Listening to Shame

This may be one of the most profound and best TED talks I have ever seen. Brené Brown talks about the part inside of us that is working very hard at staying small and staying right under the radar.

Some notes that I made for myself:

Vulnerability is not Weakness

According to Brown this is a dangerous myth, because it is emotional risk, exposure and uncertainty that fuels our daily lives. After 12 years of profound research in this area, Brown is confident to say that vulnerability is our most accurate measurement of courage.

Turns out that vulnerability and shame are the number one topics all organizations and public speaking events shy away from. Nowadays we look for the holy trinity of creativity, innovation and change. Brown is formal on this and she hits a home-run when she states that:

Vulnerability is the birthplace of creativity, innovation and change.

  • to create is to make something that has never existed before;
  • adaptability to change is all about vulnerability.

We Have to Talk About Shame

Brown nicknames the TED conference as the ‘failure conference’ because the one thing that ties all the people on stage together is that there are very few people who are afraid to fail. In this respect she reminds us of Theodore Roosevelt’s speech “Citizenship in a Republic,” at the Sorbonne, Paris, April 23, 1910. A quote that is known as ‘the man in the arena’:

It is not the critic who counts: not the man who points out how the strong man stumbles or where the doer of deeds could have done better. The credit belongs to the man who is actually in the arena, whose face is marred by dust and sweat and blood, who strives valiantly, who errs and comes up short again and again, because there is no effort without error or shortcoming, but who knows the great enthusiasms, the great devotions, who spends himself for a worthy cause; who, at the best, knows, in the end, the triumph of high achievement, and who, at the worst, if he fails, at least he fails while daring greatly, so that his place shall never be with those cold and timid souls who knew neither victory nor defeat.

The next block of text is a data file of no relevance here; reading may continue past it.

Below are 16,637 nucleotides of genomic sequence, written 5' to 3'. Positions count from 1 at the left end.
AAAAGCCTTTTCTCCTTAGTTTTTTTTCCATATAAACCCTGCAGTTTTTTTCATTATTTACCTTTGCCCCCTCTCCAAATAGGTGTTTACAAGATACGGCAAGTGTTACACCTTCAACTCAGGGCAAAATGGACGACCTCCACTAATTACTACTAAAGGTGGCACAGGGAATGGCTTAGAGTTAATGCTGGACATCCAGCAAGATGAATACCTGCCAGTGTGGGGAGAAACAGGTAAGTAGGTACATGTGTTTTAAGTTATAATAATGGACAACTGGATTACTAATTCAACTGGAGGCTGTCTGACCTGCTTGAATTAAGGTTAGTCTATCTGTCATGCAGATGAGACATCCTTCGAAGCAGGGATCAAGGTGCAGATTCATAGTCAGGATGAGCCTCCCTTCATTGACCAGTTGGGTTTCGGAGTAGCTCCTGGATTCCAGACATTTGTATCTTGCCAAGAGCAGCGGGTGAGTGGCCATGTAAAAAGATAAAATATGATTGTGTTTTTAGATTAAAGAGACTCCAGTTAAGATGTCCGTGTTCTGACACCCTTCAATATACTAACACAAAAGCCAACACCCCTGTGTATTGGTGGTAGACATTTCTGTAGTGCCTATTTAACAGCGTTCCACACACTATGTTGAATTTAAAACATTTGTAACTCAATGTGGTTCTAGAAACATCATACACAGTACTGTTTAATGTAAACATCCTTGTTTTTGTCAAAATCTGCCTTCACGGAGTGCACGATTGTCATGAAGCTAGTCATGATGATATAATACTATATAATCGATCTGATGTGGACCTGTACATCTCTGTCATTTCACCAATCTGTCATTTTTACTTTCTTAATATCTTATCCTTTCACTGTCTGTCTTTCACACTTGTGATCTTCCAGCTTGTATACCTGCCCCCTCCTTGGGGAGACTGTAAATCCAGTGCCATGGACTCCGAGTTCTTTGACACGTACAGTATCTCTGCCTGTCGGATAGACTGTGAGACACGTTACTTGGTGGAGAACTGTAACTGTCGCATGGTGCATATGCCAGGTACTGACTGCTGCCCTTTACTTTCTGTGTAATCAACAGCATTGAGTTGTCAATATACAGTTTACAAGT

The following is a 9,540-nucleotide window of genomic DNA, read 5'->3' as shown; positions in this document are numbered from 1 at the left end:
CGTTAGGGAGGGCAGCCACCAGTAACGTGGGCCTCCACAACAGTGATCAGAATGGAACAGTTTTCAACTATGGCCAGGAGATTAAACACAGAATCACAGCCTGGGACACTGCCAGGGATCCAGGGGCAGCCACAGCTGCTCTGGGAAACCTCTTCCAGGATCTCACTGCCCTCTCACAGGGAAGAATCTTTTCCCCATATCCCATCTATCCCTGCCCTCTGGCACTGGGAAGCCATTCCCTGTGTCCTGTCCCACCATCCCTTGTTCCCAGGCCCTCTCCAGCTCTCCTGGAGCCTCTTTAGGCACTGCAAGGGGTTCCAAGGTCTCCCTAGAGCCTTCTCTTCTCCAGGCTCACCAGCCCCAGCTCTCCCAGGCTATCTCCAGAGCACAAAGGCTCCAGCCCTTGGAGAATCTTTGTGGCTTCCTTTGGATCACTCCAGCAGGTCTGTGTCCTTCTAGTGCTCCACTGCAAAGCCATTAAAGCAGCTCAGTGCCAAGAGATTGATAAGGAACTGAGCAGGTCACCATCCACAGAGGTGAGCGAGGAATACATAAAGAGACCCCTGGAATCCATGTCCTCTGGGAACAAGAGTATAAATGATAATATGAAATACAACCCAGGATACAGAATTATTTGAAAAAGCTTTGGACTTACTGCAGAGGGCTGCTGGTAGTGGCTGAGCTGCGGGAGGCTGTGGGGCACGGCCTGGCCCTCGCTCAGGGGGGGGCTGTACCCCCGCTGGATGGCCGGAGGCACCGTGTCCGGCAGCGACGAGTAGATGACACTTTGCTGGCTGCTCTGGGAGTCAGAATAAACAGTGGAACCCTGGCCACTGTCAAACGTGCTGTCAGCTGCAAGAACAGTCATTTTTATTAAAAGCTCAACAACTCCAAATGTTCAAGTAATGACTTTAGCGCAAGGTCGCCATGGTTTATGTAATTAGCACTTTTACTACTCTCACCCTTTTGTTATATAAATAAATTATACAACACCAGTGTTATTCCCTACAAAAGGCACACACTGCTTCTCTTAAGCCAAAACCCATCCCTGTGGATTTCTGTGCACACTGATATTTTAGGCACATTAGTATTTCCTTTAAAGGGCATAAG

Shame is the gremlin inside of us that says ‘you are not good enough’ just as we are about to step into the arena. But when we can walk into the arena, do what we are there for and look the critic in the face, we will discover that the critic is us. Shame drives two big tapes:

  • Never good enough
  • Who do you think you are?

The Difference between Guilt and Shame

There is a huge difference between guilt and shame. The distinction between guilt and shame is that the first is focused on behavior (‘I did something bad’), and the second is focused on the self (‘I am bad’). It’s the difference between “I’m sorry, I made a mistake” and “I’m sorry, I am a mistake”.

Shame is highly correlated with addiction, depression, violence, aggression, bullying, suicide and eating disorders. Guilt, on the other hand, is inversely correlated with these things. The ability to hold something we have done or failed to do up against who we want to be is incredibly adaptive.

Bringing Mars and Venus Together

Finally, Brown brings up another uncomfortable topic: the fact that shame is organized by gender. Although shame feels the same for men and woman, it is acted out differently.

  • For woman shame is “Do it all, do it perfectly, and never let them see you sweat”.
  • For men shame is not this bunch of competing conflicting expectations that woman are confronted with. Shame is one thing for men: “Do not be perceived as weak.”

Shame is an epidemic in our culture and we need to understand how it affects us and how it gets acted out. The key to fighting this epidemic is to watch out for secrecy, silence and judgement. The only remedy against these accelerators of shame is empathy.